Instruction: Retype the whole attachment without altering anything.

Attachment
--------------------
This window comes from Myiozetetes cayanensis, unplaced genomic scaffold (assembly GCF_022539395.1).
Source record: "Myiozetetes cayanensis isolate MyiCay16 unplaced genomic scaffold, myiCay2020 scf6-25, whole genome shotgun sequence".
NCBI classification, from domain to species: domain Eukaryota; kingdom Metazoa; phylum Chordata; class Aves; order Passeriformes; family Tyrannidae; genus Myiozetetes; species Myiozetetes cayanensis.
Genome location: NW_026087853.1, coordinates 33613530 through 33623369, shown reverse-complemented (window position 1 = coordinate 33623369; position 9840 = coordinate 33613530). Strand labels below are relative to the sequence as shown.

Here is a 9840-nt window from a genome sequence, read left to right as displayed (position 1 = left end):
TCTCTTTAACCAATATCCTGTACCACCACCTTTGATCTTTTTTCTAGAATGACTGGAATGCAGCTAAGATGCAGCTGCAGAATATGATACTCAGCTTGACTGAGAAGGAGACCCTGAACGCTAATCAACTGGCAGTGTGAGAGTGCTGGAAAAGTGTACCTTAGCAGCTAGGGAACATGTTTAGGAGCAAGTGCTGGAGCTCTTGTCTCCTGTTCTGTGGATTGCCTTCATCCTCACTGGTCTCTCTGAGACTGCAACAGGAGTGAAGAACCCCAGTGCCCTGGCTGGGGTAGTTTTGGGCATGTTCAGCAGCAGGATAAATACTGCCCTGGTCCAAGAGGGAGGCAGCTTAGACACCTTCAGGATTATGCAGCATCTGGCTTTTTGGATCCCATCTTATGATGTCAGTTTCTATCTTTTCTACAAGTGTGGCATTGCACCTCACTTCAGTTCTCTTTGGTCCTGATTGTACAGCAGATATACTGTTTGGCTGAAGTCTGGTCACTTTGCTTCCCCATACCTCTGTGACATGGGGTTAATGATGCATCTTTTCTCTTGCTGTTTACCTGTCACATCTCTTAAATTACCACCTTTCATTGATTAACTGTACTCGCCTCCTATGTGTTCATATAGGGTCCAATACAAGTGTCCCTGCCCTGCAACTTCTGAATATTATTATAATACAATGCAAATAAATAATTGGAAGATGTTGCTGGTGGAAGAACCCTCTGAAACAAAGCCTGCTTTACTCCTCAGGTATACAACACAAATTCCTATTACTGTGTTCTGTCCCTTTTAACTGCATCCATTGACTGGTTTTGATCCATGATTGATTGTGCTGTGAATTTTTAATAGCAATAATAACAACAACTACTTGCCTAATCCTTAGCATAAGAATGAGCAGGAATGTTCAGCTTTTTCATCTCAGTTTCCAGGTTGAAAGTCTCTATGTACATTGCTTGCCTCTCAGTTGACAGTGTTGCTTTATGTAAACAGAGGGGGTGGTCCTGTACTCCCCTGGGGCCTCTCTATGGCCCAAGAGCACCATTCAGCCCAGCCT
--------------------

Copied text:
This window comes from Myiozetetes cayanensis, unplaced genomic scaffold (assembly GCF_022539395.1).
Source record: "Myiozetetes cayanensis isolate MyiCay16 unplaced genomic scaffold, myiCay2020 scf6-25, whole genome shotgun sequence".
NCBI classification, from domain to species: domain Eukaryota; kingdom Metazoa; phylum Chordata; class Aves; order Passeriformes; family Tyrannidae; genus Myiozetetes; species Myiozetetes cayanensis.
Genome location: NW_026087853.1, coordinates 33613530 through 33623369, shown reverse-complemented (window position 1 = coordinate 33623369; position 9840 = coordinate 33613530). Strand labels below are relative to the sequence as shown.

Here is a 9840-nt window from a genome sequence, read left to right as displayed (position 1 = left end):
TCTCTTTAACCAATATCCTGTACCACCACCTTTGATCTTTTTTCTAGAATGACTGGAATGCAGCTAAGATGCAGCTGCAGAATATGATACTCAGCTTGACTGAGAAGGAGACCCTGAACGCTAATCAACTGGCAGTGTGAGAGTGCTGGAAAAGTGTACCTTAGCAGCTAGGGAACATGTTTAGGAGCAAGTGCTGGAGCTCTTGTCTCCTGTTCTGTGGATTGCCTTCATCCTCACTGGTCTCTCTGAGACTGCAACAGGAGTGAAGAACCCCAGTGCCCTGGCTGGGGTAGTTTTGGGCATGTTCAGCAGCAGGATAAATACTGCCCTGGTCCAAGAGGGAGGCAGCTTAGACACCTTCAGGATTATGCAGCATCTGGCTTTTTGGATCCCATCTTATGATGTCAGTTTCTATCTTTTCTACAAGTGTGGCATTGCACCTCACTTCAGTTCTCTTTGGTCCTGATTGTACAGCAGATATACTGTTTGGCTGAAGTCTGGTCACTTTGCTTCCCCATACCTCTGTGACATGGGGTTAATGATGCATCTTTTCTCTTGCTGTTTACCTGTCACATCTCTTAAATTACCACCTTTCATTGATTAACTGTACTCGCCTCCTATGTGTTCATATAGGGTCCAATACAAGTGTCCCTGCCCTGCAACTTCTGAATATTATTATAATACAATGCAAATAAATAATTGGAAGATGTTGCTGGTGGAAGAACCCTCTGAAACAAAGCCTGCTTTACTCCTCAGGTATACAACACAAATTCCTATTACTGTGTTCTGTCCCTTTTAACTGCATCCATTGACTGGTTTTGATCCATGATTGATTGTGCTGTGAATTTTTAATAGCAATAATAACAACAACTACTTGCCTAATCCTTAGCATAAGAATGAGCAGGAATGTTCAGCTTTTTCATCTCAGTTTCCAGGTTGAAAGTCTCTATGTACATTGCTTGCCTCTCAGTTGACAGTGTTGCTTTATGTAAACAGAGGGGGTGGTCCTGTACTCCCCTGGGGCCTCTCTATGGCCCAAGAGCACCATTCAGCCCAGCCT